The owner of a portfolio of classic European patent applications and patents without unitary effect may exclude (opt-out) part or all the patent portfolio from the jurisdiction of the Unified Patent Court. In fact, you can do so even three months before the new system comes into force (Sunrise period), to avoid the risk of receiving centralized nullity actions as soon as the system comes into force. The exclusion decision may be correct, particularly when it is known that the competitors are active in litigation and that the result of an eventual annulment may end up having an effect in key countries for the business. Subsequently, the owner will have the option to recover (Opt in) the jurisdiction of the Unified Patent Court, for example, for those stronger patents with which he may intend to exercise a centralized infringement claim, with effect in all EU countries. participants who have ratified the Agreement at the date of grant of the patent.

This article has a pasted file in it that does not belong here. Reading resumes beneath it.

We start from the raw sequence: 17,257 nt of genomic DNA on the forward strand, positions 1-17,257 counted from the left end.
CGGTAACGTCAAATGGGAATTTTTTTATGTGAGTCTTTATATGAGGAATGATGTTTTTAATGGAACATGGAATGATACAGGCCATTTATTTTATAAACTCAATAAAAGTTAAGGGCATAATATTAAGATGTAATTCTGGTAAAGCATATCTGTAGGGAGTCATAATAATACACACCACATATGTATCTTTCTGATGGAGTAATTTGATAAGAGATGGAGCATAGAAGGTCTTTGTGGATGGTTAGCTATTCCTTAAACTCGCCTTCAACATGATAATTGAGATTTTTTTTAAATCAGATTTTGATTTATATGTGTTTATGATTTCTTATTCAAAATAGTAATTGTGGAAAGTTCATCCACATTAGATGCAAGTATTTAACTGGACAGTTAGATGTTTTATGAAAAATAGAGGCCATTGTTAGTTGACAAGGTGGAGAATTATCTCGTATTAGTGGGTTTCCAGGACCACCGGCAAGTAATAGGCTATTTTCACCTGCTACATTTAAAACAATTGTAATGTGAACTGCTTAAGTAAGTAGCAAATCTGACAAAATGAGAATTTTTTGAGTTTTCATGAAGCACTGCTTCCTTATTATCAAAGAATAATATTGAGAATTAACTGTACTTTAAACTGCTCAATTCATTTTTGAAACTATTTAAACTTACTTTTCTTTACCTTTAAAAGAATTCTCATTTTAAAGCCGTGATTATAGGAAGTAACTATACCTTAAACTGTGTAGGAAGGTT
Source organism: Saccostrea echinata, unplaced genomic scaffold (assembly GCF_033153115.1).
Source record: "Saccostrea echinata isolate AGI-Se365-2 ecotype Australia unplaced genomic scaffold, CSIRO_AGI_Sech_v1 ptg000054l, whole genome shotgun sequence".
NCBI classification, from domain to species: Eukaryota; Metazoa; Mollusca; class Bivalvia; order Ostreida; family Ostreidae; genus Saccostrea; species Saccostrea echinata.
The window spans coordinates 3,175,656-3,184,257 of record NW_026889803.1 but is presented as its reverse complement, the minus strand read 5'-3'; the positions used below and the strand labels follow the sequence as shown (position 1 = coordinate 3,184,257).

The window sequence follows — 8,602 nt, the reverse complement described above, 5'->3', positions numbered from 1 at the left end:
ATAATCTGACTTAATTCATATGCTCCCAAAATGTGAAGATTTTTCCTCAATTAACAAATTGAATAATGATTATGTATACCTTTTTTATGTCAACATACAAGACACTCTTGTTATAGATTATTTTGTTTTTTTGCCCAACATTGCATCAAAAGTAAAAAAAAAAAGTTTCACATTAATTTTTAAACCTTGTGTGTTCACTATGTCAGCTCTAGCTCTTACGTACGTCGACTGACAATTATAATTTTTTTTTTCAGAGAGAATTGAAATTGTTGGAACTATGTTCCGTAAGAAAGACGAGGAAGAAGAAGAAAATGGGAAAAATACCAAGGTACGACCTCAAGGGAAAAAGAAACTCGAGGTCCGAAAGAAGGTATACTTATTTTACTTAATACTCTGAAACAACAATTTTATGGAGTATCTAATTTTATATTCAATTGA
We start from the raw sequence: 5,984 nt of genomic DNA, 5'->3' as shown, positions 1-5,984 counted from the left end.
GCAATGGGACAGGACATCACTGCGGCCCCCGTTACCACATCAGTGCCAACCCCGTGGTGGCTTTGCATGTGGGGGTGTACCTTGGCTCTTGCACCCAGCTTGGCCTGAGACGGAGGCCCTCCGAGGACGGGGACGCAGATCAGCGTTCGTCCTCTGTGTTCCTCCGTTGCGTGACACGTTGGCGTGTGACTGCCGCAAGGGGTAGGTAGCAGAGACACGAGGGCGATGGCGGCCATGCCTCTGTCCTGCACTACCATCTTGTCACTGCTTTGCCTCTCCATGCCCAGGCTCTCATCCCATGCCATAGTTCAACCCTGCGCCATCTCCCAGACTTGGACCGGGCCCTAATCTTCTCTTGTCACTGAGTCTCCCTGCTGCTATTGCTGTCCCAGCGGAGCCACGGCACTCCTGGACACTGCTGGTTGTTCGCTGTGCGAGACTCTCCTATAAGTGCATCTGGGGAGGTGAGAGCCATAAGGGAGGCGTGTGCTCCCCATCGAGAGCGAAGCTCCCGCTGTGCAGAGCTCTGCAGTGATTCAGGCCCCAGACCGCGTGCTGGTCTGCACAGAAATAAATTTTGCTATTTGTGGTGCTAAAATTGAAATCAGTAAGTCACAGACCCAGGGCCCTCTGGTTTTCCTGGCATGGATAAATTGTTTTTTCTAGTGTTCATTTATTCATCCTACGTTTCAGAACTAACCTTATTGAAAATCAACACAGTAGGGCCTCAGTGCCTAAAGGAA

The possibility of requesting exclusion will be extended for a transitional period of seven years, with the option of extending it for another seven years, but it will only be available for European patent applications in process or European patents that have been validated without unitary effect. Once this transition period has ended, all European applications and patents for which the Opt-out has not been made will remain under the jurisdiction of the Unified Patent Court in the participating EU countries where it takes effect.

 

A new scenario that is yet to come

The final period of preparation of the new European patent system with unitary effect is already underway and it is expected that, when this preparation process is advanced, probably towards the end of the year, Germany will ratify the Unified Patent Court Agreement. With the ratification of Germany, a countdown of 3-4 months will begin for the entry into force of the new European patent system with unitary effect, which is expected for the beginning of 2023.

The entry onto the scene of the new European patent system with unitary effect will force the holders of European applications and patents to make decisions shortly about:

  • Request or not the unitary effect of their European patents after receiving the grant, and
  • Whether or not to exclude from the jurisdiction of the Unified Patent Court pending European patent applications and classic European patents validated without unitary effect.

 

 

Map indicating the 17 states in enhanced cooperation that have ratified the Agreements

Members of